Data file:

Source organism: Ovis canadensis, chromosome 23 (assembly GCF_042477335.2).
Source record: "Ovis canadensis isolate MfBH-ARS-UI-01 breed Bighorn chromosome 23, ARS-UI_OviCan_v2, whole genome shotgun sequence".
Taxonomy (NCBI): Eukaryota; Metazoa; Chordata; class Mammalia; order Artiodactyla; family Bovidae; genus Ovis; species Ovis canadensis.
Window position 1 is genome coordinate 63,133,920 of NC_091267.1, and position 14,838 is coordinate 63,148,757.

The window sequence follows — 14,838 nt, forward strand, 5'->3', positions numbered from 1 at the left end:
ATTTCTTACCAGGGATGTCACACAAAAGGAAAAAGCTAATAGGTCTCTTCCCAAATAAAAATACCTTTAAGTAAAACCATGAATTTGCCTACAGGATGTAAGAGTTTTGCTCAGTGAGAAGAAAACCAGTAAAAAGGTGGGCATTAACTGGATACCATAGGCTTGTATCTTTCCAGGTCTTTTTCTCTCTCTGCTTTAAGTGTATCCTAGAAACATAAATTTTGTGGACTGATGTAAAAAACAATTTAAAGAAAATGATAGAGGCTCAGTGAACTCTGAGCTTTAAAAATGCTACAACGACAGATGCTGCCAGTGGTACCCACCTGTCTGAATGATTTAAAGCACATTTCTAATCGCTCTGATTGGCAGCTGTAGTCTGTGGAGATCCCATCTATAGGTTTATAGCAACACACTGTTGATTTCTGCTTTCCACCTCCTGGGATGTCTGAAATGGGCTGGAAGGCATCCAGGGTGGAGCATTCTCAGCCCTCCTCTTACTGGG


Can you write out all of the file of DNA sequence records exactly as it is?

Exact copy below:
Source organism: Ovis canadensis, chromosome 23 (assembly GCF_042477335.2).
Source record: "Ovis canadensis isolate MfBH-ARS-UI-01 breed Bighorn chromosome 23, ARS-UI_OviCan_v2, whole genome shotgun sequence".
Taxonomy (NCBI): Eukaryota; Metazoa; Chordata; class Mammalia; order Artiodactyla; family Bovidae; genus Ovis; species Ovis canadensis.
Window position 1 is genome coordinate 63,133,920 of NC_091267.1, and position 14,838 is coordinate 63,148,757.

The window sequence follows — 14,838 nt, forward strand, 5'->3', positions numbered from 1 at the left end:
ATTTCTTACCAGGGATGTCACACAAAAGGAAAAAGCTAATAGGTCTCTTCCCAAATAAAAATACCTTTAAGTAAAACCATGAATTTGCCTACAGGATGTAAGAGTTTTGCTCAGTGAGAAGAAAACCAGTAAAAAGGTGGGCATTAACTGGATACCATAGGCTTGTATCTTTCCAGGTCTTTTTCTCTCTCTGCTTTAAGTGTATCCTAGAAACATAAATTTTGTGGACTGATGTAAAAAACAATTTAAAGAAAATGATAGAGGCTCAGTGAACTCTGAGCTTTAAAAATGCTACAACGACAGATGCTGCCAGTGGTACCCACCTGTCTGAATGATTTAAAGCACATTTCTAATCGCTCTGATTGGCAGCTGTAGTCTGTGGAGATCCCATCTATAGGTTTATAGCAACACACTGTTGATTTCTGCTTTCCACCTCCTGGGATGTCTGAAATGGGCTGGAAGGCATCCAGGGTGGAGCATTCTCAGCCCTCCTCTTACTGGG